Democrat Mary Landrieu lost her Senate seat to Republican Bill Cassidy in a runoff election in Louisiana. As of 2015 there will be no white Democratic elected officials in the Deep South at the federal or state level. I lived and worked in Alabama for six years of my life. I’ve also traveled several times to Georgia and Mississippi. Honestly, I love the Deep South. The people are some of the most welcoming, thoughtful people in the world. I interned for the Alabama Democratic Party. I traveled across the state and met some of the most dedicated Democrats, both black and white. In 2008 Barack Obama became this country’s first black President. In my last two years in … Continue reading
by Walter Brasch The Institute for Legislative Action of the National Rifle Association (NRA-ILA) gives politicians Defender of Freedom awards. The award, accompanied by a glowing press release, has little to do with freedom; it has everything to do with legislators advancing the NRA agenda. Usually, the award goes to someone who managed, sometimes against great odds, to ramrod legislation that advances gun rights. However, for 2014 the award should go to someone who not only prostrated himself before the NRA lobby, but in a “two-fer” single-handedly blocked an animal cruelty bill. Pennsylvania State Rep. Mike Turzai is the House Republican majority leader and chair of the Rules Committee. Both the House and Senate are Republican-controlled; Gov. Tom Corbett … Continue reading
by Walter Brasch The Pennsylvania Senate, possibly for the first time in its history, stood up against the NRA leadership and extreme gun-rights groups, and voted to ban pigeon shoots. The senators correctly called the ban a matter not of gun rights but of eliminating animal cruelty. The International Olympic Committee in 1900 banned pigeon shoots because of their cruelty and never again listed it as a sport. Most hunters and the state’s Fish and Game Commission says that pigeon shoots are not “fair chase hunting.” Pennsylvania is the only state where there are active pigeon shoots. The vote in the Senate was 36–12. Voting for the bill were 21 Democrats and 15 Republicans. Before the Senate could … Continue reading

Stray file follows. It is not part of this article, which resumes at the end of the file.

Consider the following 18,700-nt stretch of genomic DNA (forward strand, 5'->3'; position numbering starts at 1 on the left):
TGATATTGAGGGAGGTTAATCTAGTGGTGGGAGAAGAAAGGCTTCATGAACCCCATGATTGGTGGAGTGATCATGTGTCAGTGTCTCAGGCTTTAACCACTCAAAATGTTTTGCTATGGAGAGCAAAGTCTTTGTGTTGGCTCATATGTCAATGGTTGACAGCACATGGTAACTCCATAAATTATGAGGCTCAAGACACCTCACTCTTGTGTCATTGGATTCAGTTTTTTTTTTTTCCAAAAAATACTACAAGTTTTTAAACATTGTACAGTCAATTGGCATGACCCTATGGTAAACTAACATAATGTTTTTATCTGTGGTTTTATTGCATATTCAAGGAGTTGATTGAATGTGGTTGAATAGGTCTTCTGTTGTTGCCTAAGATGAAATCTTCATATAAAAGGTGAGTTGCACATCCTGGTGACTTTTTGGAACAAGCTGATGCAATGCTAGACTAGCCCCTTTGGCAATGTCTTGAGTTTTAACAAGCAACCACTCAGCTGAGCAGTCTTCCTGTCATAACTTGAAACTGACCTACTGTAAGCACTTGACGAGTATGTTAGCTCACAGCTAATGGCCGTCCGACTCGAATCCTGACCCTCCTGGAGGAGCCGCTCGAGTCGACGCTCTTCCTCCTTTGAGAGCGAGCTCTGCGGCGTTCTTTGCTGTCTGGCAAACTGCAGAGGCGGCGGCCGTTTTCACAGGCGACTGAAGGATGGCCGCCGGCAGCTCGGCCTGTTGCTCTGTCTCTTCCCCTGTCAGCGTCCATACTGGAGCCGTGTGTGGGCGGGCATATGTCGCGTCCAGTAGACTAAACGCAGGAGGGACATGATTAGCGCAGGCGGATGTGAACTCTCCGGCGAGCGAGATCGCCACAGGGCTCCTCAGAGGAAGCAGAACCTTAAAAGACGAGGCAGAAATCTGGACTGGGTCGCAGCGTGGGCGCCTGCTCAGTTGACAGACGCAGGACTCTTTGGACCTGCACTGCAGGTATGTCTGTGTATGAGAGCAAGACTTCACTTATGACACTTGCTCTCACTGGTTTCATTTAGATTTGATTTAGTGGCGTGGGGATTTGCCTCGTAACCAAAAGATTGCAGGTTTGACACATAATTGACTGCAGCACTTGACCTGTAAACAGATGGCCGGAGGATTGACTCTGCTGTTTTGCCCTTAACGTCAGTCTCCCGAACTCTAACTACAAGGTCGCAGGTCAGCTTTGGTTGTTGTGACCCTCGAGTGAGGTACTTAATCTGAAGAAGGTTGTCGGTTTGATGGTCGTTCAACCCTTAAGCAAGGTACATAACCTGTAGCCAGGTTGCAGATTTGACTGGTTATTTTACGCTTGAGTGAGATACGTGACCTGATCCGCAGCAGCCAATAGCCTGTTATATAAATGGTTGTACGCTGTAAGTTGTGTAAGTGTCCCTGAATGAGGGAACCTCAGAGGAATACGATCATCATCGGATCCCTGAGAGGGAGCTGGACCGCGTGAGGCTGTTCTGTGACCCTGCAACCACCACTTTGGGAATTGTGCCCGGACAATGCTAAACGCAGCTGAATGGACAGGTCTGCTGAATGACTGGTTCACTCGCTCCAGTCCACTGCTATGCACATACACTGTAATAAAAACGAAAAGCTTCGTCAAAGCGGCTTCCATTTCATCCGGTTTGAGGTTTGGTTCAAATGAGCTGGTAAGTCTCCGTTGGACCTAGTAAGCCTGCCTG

by Walter Brasch Pennsylvanians can still butcher, braise, and broil their pet cats and dogs because a murky mixture of politics has left a critical bill on the table in the state senate. Residents may also continue to use cats, dogs, and other animals as targets for what some erroneously call “sporting events.” Although there are no documented cases of cats and dogs being thrown into the air at these shoots, there is a long history in Pennsylvania of pigeon shoots. Pennsylvania is the only state where such shoots occur legally. The remaining shoots are in the southeastern part of the state, in Berks and Bucks counties near Philadelphia. However, this past week, an undercover investigator for SHARK, … Continue reading
If prosecutors lose before the appeals panel, they risk being held personally liable for violating the free speech rights of the Wisconsin Club for Growth and one of its directors, Eric O’Keefe….
In an editorial in today’s NY Times, the editorial board called on the federal government to repeal the ban on pot, citing that in the “more than 40 years since Congress passed the current ban on marijuana,” the ban has inflicted “great harm on society just to prohibit a substance far less dangerous than alcohol.” The NY Times editorial board noted that they reached the conclusion that the federal government should repeal the ban, “after a great deal of discussion among the members of The Times’s Editorial Board, inspired by a rapidly growing movement among the states to reform marijuana laws.” The editorial states, “There are no perfect answers to people’s legitimate concerns about marijuana use.” But neither are there such answers about … Continue reading
I’ve never been a fan of the death penalty. Needless to say, today’s ruling by a federal judge in Orange County, California, that the death penalty is unconstitutional, comes as good news in my opinion. U.S. District Judge Cormac J. Carney said today that “the state’s death penalty has created long delays and uncertainty for inmates, most of whom will never be executed.” He noted that more than 900 people have been sentenced to death in California since 1978 but only 13 have been executed. “For the rest, the dysfunctional administration of California’s death penalty system has resulted, and will continue to result, in an inordinate and unpredictable period of delay preceding their actual execution,” Carney wrote. An interesting aside on … Continue reading
Unlike governors in some states who are turning their backs on the child refugee crisis in the south west, Massachusetts Governor Deval Patrick stepped up today and said he wanted to help the child refugees that have been crossing the border into the U.S. from Mexico. In comments to a reporter today, Patrick recalled a situation during the Holocaust when the U.S. turned away a ship full of Jewish children: “My inclination is to remember what happened when a ship full of Jewish children tried to come to the United States in 1939 and the United States turned them away, and many of them went to their deaths in Nazi concentration camps,” Patrick said when a reporter asked how he … Continue reading